People back ban as Barking and Dagenham consults on ‘sex entertainment venues’

Barking and Dagenham Council has consulted on new rules regulating businesses like strip clubs. Pict

Barking and Dagenham Council has consulted on new rules regulating businesses like strip clubs. Picture: Dominic Lipinski/PA. - Credit: PA Archive/PA Images

The people of Barking and Dagenham have made their opinions heard as the council considers new rules to regulate businesses like strip clubs.

More than 70 per cent of the people who responded to the consultation said the authority shouldn't approve any "sex entertainment venues" in the borough. That was compared to the 38 people who thought some should be allowed.

By law, the council has to consult the public on changes to its licensing rules.

The authority already has rules covering sex shops, sex cinemas and "sex encounter establishments", but is now proposing new rules for strip clubs, which come under sex entertainment venues in legislation.

In a report on the proposals, the council's stated goal is to give clarity in case there are any new applications for these kinds of businesses. It said there have been few such applications so far.

Though there were some serious suggestions for possible sites, there were some not-so-serious proposals - one location proposed was in an estate bin shed. Comments often focused on keeping any strip clubs away from schools, community centres and residential areas.

Responding to the consultation, people also raised concerns that any new strip club could bring anti-social behaviour and crime to the area. Ensuring any new venue didn't facilitate sex trafficking was another concern.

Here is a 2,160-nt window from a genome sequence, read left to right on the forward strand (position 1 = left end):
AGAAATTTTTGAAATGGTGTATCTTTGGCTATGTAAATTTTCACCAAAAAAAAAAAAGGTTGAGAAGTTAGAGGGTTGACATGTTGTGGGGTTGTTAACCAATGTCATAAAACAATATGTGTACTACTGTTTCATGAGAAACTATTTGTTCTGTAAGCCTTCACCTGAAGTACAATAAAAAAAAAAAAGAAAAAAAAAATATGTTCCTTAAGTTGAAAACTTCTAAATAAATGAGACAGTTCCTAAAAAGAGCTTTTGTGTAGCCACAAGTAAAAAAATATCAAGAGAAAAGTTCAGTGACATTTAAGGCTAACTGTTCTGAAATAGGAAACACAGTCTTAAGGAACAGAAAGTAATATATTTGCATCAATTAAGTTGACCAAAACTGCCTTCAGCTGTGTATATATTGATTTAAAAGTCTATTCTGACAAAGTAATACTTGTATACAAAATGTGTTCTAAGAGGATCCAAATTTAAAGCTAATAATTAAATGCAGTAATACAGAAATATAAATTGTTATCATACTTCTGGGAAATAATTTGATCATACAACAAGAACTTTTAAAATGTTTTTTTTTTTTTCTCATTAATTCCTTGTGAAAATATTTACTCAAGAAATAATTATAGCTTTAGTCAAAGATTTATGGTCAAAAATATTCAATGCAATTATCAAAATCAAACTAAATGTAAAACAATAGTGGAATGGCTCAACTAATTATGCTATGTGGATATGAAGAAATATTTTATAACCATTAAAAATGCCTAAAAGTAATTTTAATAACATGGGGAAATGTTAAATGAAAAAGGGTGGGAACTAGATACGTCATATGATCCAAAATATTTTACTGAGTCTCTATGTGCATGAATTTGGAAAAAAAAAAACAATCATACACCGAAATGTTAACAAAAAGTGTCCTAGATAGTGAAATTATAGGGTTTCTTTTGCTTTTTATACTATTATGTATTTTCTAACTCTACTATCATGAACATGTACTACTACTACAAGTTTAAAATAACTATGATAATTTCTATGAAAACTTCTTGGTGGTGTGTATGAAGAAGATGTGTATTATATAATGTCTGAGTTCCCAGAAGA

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Everyone who gave their opinions remained anonymous. One person commented: "Sex entertainment venues would bring further anti-social behaviour to an area overcrowded with families - no licences or permits of any kind should be granted to Barking and Dagenham, regardless of any conditions, no matter how strict."

Licences for sex entertainment venues can run into the thousands of pounds. Westminster Council charges a total of £3,981 for a new licence and more than £3,200 to renew one. Birmingham Council charges more than £5,600 for a new permission.

The consultation is being considered at the Licensing and Regulatory Committee on Monday, September 30. Any decision on the new licensing rules has to be made at a full council meeting. According to the report going before the Licensing and Regulatory Committee, that could be as early as October.

A council spokesman said councillors on the committee will give their observations on the revised draft licensing policy after the "widespread public consultation".